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Hatch Eyes Movement on Stark Law Changes by Year’s End

The Senate Finance Committee could take action before the end of the year on updating a health care fraud law that physicians say complicates the health care delivery system.

Committee Chairman Sen. Orrin Hatch (R-Utah) said at the end of a hearing on the topic Tuesday that the committee would “try to do something about this before the end of the year.” A committee spokesperson did not immediately respond to inquiries about whether Hatch would introduce legislation to amend the law, which was become law in the 1990s.

While legislative time is limited this year, there’s bipartisan interest in addressing the issue.

The Stark law restricts medical referrals of designated health services for Medicare or Medicaid patients if the physician or one of their immediate family members has a financial relationship with the entity they are referring to.

In the current health care system, that means “vast swaths of medicine performed” is potentially illegal, Hatch said. In recent years and under the Affordable Care Act, there’s been a priority on making the health care delivery system more value-based and coordinated.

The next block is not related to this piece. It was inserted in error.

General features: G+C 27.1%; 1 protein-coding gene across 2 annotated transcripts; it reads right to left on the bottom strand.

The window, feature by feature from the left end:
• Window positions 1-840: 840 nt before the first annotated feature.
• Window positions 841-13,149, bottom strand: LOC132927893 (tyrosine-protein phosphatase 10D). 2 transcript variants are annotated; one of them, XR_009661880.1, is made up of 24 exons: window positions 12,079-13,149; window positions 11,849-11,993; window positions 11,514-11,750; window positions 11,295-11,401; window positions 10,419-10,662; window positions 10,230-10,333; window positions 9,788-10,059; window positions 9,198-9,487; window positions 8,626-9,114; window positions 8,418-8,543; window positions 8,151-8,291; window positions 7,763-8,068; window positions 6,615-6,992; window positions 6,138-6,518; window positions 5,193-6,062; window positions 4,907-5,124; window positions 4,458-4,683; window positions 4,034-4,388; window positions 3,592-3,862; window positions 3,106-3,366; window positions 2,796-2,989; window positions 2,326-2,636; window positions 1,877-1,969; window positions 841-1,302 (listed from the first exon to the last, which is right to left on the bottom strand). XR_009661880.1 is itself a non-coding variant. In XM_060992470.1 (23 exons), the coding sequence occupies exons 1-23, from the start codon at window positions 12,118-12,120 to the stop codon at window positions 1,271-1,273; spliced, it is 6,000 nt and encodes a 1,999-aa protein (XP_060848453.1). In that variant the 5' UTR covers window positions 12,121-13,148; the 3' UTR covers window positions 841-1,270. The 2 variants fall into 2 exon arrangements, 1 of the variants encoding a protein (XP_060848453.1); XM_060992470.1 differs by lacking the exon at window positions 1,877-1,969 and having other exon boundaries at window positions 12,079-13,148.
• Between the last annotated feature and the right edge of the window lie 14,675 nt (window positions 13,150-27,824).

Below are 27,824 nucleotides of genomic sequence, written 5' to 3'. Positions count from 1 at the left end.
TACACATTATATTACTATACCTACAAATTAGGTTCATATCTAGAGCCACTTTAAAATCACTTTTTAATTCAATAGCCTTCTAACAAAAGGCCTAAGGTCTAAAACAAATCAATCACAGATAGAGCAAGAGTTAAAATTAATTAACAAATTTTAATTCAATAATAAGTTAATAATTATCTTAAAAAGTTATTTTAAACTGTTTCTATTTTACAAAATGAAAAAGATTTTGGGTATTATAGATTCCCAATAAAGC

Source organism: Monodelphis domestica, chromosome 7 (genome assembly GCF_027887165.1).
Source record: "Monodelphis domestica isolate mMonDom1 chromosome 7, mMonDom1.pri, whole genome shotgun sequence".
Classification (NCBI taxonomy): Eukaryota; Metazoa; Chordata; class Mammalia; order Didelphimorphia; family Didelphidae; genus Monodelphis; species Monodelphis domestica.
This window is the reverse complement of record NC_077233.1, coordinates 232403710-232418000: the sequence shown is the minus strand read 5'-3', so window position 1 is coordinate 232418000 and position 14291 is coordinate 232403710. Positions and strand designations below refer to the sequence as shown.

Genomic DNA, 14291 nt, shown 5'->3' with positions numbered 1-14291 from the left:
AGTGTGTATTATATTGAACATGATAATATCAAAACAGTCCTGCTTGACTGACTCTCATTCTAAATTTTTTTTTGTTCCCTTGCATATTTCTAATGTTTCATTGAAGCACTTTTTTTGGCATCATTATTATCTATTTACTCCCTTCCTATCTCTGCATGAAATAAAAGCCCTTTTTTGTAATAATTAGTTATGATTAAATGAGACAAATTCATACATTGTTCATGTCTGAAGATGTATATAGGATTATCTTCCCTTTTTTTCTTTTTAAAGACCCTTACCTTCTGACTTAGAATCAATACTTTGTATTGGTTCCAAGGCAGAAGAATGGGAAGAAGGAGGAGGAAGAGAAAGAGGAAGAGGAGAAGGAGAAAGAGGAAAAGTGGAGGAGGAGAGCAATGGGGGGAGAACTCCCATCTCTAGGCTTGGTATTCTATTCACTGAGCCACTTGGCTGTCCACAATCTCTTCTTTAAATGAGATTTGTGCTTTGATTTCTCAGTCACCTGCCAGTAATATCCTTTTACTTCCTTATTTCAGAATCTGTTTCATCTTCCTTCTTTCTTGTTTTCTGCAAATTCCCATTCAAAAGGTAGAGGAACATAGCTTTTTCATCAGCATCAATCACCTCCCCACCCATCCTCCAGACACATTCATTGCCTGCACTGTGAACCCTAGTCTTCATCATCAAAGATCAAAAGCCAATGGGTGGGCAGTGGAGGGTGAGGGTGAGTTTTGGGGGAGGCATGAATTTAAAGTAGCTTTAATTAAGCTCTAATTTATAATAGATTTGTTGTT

“Because it regulates physicians’ financial relationships, the Stark law has a significant impact on the structure and operation of the healthcare delivery system,” Hatch said. “Therefore, as we’ve collectively worked to transition our federal health programs toward more value-based payment systems and away from fee-for-service models, one question keeps coming up: In its current form, is the Stark law still necessary?”

Ranking member Ron Wyden (D-Ore.) said the law presents a challenge of balancing priorities of improving coordination and among providers and making sure financial relationships don’t influence a patient’s care. With more types of providers working together, such as doctors working at the same practice as physical therapists means increases in referrals to such providers shouldn’t necessarily cause a red flag, he said.

“In my judgement, those two important priorities — promoting coordination, and upholding the Stark Law — do not have to come into conflict,” Wyden said. “As long as there are clear guidelines around what’s fair game when it comes to patient referrals and the relationships between doctors, it will be possible to guarantee that patients are getting the care that’s right for them — not for somebody else’s pocketbook. In certain ways, it could be as simple as revisiting the rules that are already on the books.”